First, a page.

I've been wondering how to achieve some kind of zooming behavior with 2D graphics. I'm pretty sure that this is not right term, but let me try to explain my thoughts.

Let's start by defining that we are using here tileset with 16x16 tiles. That would something like this:

When we're looking these graphics here, all the tiles look pretty small. Now, when we load this tileset to RPG Maker 2K and look at it in game, it looks something like this:

Like you can see, the image is more zoomed and tiles look a lot more bigger than in a real tileset. How do you think this kind of effect is done in code and how I can do it?

  • \$\begingroup\$ just plot every pixel as 2x2 pixels (or 3x3, or 4x4..).. Since there's also other, more involved upscaling methods (like eagle etc), I'll let someone else answer. \$\endgroup\$ Dec 26, 2012 at 8:21
  • \$\begingroup\$ @Wondermike, it's not zooming. It's called scaling. Zooming would be "magnifying" from the initial "scale" of your view. I assume it's just done by transformation matrix ( well...I don't see a different way). Stretched to meet he viewport/screen bounds. \$\endgroup\$
    – Sidar
    Dec 26, 2012 at 8:28
  • \$\begingroup\$ I think I understand what you're saying and it makes sense. I'm still waiting for someone to make it more clear. \$\endgroup\$
    – WonderMike
    Dec 26, 2012 at 8:32

1 Answer 1


The term you're looking for is scaling, not zooming.

If you search scaling algorithms, you'll find a very large number of them. Different scaling algorithms have different qualities and are optimized for different purposes. Some are designed to scale up low-quality bitmaps while making them look smooth and pretty, often used when trying to play games made for old resolutions like 320x200 at newer monitor resolution sizes like 1920x1080.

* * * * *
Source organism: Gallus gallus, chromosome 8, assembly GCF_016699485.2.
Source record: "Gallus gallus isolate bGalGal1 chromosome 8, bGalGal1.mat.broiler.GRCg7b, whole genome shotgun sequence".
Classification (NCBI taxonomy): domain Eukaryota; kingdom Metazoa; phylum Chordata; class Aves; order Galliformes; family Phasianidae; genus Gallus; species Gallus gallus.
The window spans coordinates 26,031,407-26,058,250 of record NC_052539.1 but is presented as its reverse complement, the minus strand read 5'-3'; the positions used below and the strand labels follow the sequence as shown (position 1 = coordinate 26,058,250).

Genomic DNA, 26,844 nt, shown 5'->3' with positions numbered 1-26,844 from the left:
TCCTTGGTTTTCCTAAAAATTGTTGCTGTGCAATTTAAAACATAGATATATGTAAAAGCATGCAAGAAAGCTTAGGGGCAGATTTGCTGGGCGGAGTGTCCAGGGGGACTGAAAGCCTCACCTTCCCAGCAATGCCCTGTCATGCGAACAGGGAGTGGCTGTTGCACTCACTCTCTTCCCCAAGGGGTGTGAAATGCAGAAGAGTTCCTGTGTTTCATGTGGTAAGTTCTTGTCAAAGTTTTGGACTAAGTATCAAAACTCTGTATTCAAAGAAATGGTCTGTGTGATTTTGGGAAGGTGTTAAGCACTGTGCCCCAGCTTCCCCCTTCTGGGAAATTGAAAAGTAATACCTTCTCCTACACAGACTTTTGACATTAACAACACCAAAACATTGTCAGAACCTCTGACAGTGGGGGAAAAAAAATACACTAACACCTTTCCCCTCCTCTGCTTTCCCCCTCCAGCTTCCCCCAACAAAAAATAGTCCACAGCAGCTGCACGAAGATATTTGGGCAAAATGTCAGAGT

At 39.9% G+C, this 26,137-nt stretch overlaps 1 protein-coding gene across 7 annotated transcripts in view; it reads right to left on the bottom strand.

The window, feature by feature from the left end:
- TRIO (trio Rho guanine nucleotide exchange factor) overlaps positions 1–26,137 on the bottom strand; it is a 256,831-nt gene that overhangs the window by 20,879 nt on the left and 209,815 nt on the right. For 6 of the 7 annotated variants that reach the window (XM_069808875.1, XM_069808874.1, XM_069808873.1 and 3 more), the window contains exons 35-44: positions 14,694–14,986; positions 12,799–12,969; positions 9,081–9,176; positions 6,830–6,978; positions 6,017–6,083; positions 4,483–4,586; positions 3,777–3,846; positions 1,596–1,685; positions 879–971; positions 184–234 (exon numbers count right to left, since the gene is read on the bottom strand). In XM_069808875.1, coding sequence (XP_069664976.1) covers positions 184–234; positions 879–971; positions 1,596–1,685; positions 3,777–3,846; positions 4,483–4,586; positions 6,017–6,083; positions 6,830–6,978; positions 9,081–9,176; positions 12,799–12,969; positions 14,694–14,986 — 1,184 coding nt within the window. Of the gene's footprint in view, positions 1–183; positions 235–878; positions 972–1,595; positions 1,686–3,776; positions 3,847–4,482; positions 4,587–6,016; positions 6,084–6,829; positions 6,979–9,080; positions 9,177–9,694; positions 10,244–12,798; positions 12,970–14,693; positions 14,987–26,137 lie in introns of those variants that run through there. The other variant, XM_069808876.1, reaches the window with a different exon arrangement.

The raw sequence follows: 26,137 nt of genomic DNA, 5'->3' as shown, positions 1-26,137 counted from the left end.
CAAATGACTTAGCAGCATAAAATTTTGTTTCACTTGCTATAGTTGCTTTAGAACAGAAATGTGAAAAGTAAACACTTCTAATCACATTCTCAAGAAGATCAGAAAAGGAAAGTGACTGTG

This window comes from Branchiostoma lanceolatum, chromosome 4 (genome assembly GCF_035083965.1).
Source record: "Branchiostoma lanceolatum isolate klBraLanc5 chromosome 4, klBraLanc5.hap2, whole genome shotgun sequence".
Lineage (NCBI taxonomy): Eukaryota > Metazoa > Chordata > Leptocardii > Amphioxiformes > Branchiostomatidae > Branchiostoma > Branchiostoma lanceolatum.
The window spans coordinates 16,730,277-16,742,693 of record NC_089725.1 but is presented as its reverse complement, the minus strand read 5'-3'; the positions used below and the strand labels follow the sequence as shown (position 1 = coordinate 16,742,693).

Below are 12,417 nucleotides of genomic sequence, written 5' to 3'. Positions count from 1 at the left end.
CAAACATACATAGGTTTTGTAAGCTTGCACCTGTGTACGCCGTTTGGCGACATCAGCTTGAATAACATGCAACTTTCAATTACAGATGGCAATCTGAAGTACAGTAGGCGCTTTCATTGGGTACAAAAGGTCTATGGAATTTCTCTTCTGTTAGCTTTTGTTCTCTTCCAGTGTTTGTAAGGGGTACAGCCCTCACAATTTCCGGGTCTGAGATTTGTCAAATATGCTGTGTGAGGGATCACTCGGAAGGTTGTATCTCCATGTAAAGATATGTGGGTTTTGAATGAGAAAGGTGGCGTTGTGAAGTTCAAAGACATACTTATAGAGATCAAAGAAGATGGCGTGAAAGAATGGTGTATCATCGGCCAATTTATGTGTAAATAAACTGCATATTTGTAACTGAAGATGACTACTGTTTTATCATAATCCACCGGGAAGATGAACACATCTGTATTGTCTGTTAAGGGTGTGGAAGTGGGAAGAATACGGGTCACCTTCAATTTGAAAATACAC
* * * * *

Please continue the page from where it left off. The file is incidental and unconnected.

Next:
Your graphics hardware has several simpler scaling algorithms naturally built in. If you try to render a 16x16 texture to a square that is 64x64 in size, OpenGL/Direct3D will just do the right thing. They'll also handle uneven sizes. The same is going to be true of whatever other low-level 2D graphics API you might be using.

The simplest approach is to just change your sample rate. Say you have a 16x16 bitmap that you want to scale up to 32x32. That is a 2x increase in dimension, so you would "sample" the source bitmap twice in each dimension (for a total for four samples). Example:

Source = 1 2
         3 4
Destination =
         1 1 2 2
         1 1 2 2
         3 3 4 4
         3 3 4 4

Notice how for the first row in the source, we wrote out each element twice in the destination. Likewise, for each row in the source, we wrote out two rows in the destination. 2x scale factor.

In code, that might look something like following (in one dimension; should be simple enough for you to expand to two dimensions):

scale = in_width / out_width;
for (dx = 0, sx = 0; dx < out_width; ++dx, sx += scale)
   output[dx] = input[sx];

Note that scale is the reciprocal of the scale factor. That is, a 2x scale would actually be 1/2 in the code above. The terminology can be a little ambiguous and confusing, unfortunately.

The algorithm will handle scaling up and down, to even or uneven sizes. If you expand it to two dimensions properly, it'll even handle scaling to different aspect ratios (e.g., changing a square input bitmap to a rectangular output). The results won't be great, but they'll work. I wouldn't use that code in production, but if you want to get your feet wet with some basic bitmap manipulation code, it's as good a starting point as any.

There are much more robust and efficient ways to write that, but I'd guess those might be a bit beyond your current skill level.

If you are interested in higher quality scaling algorithms, or more optimized scaling algorithms, take a look at the excellent WikiPedia Image Scaling article, which covers most of them and has either explanations of the algorithms or links to pages with explanations.

  • \$\begingroup\$ Thanks for answering Sean. This explains pretty much what I was after. For some reason I've never understood this properly, but now I finally got it. I'm experienced programmer, but graphics have allways been my Achilles' heel. I will look at those algorithms and I'm sure I'll be fine. \$\endgroup\$
    – WonderMike
    Dec 26, 2012 at 9:01

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